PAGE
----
Little is known about the many achievements of African American guardsmen in U.S. history from the late nineteenth to the mid-twentieth centuries. This detailed account thus fills an important gap in our knowledge about the establishment of African American militias in 1877 and their service in wartime and peacetime until the integration of the National Guard in 1950. This careful study of extensive primary and secondary sources is intended for military historians and for all who want to know more about African American contributions to the defense of our nation.
Following a short introduction providing some historical background, the study launches into a description of the establishment of African American militia organizations in and about 1877 and their involvement in the Spanish American War and in quelling civil disturbances and disasters up to 1914. The history deals next with the service of African American guardsmen units in World War I, their work in the years between the wars, and their involvement in World War II. The story ends with a description of the initial reorganization of these units and their integration into the National Guard in 1949 and 1950. A lengthy bibliography of primary and secondary sources is useful as well in pointing to the role of African American militias and guardsmen in the history of this important period.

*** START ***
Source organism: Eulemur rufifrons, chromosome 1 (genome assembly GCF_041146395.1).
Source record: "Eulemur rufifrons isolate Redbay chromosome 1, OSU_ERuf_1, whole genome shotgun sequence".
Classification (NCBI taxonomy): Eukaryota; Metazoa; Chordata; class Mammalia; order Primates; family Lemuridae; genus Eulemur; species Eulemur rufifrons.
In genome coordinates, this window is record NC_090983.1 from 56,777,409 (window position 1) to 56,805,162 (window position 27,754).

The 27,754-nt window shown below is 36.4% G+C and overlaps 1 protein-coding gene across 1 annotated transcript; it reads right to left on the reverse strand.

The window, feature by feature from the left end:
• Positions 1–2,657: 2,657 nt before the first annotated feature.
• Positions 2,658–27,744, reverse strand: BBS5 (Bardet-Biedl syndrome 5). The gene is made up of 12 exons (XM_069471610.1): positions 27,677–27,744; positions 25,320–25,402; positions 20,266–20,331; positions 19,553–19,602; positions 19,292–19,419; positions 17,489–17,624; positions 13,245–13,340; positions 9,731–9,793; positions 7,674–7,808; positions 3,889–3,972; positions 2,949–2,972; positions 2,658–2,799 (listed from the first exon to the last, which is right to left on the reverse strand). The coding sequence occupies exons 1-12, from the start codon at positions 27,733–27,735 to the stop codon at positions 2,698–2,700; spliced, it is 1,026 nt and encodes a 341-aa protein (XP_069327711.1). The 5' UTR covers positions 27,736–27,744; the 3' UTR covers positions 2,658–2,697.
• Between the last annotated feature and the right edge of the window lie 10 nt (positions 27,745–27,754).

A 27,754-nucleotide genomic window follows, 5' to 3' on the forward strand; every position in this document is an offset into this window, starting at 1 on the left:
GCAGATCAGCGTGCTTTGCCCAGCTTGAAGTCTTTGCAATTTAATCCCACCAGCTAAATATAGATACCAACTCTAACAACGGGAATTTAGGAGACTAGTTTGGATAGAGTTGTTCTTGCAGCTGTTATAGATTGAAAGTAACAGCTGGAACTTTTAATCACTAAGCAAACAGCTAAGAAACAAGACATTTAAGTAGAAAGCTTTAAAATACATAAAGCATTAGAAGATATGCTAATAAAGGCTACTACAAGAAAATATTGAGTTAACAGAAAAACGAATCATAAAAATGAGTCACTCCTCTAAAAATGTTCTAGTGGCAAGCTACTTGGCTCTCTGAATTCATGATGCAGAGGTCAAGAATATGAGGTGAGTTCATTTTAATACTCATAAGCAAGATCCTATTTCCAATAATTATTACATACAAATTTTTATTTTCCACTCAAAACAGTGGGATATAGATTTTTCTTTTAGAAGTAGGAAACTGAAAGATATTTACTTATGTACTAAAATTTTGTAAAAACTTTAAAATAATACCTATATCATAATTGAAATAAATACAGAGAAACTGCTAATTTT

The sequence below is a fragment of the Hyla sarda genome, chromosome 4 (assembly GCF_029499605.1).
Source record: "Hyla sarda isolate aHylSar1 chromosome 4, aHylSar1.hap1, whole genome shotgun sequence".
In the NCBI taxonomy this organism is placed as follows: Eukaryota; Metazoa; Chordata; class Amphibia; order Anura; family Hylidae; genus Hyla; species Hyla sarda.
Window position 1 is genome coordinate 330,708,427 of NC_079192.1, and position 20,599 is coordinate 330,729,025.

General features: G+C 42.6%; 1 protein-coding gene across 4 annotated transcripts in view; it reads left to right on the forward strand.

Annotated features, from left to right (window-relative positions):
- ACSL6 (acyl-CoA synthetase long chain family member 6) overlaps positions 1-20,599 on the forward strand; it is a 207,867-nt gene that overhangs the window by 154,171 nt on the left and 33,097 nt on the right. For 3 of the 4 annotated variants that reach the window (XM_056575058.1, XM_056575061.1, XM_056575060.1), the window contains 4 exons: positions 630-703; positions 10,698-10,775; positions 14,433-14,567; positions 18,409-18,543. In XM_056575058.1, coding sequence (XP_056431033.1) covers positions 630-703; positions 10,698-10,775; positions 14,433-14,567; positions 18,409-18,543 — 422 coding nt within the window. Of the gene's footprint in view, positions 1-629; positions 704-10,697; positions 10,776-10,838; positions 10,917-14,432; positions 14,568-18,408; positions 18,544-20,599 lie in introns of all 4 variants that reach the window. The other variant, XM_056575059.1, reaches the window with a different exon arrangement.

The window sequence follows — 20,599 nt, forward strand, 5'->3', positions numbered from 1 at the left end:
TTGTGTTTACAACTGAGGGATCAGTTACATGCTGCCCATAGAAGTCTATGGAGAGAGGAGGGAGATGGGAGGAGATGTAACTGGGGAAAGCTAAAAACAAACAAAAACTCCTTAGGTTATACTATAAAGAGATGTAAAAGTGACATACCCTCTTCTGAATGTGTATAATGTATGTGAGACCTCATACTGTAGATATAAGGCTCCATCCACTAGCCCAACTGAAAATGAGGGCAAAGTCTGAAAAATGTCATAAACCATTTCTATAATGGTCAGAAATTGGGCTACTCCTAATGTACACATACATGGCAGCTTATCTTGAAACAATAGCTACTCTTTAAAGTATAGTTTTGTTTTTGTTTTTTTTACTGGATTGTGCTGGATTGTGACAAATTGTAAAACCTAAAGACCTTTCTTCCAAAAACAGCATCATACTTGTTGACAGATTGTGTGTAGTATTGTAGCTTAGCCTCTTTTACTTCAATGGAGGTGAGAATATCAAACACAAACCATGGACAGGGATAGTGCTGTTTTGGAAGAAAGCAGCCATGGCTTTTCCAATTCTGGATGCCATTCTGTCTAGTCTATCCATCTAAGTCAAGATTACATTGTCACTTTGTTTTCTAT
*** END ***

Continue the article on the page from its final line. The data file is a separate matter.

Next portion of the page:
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This detailed history of the many achievements of African-American guardsmen in U.S. history from the late 19th to the mid-20th centuries fills an important gap in our knowledge about the involvement of African American militias in wartime and peacetime service.About the Author:
CHARLES JOHNSON, Jr. is Chair of the Department of History and Geography at Morgan State University. He has written a number of professional journal articles on African American military history.
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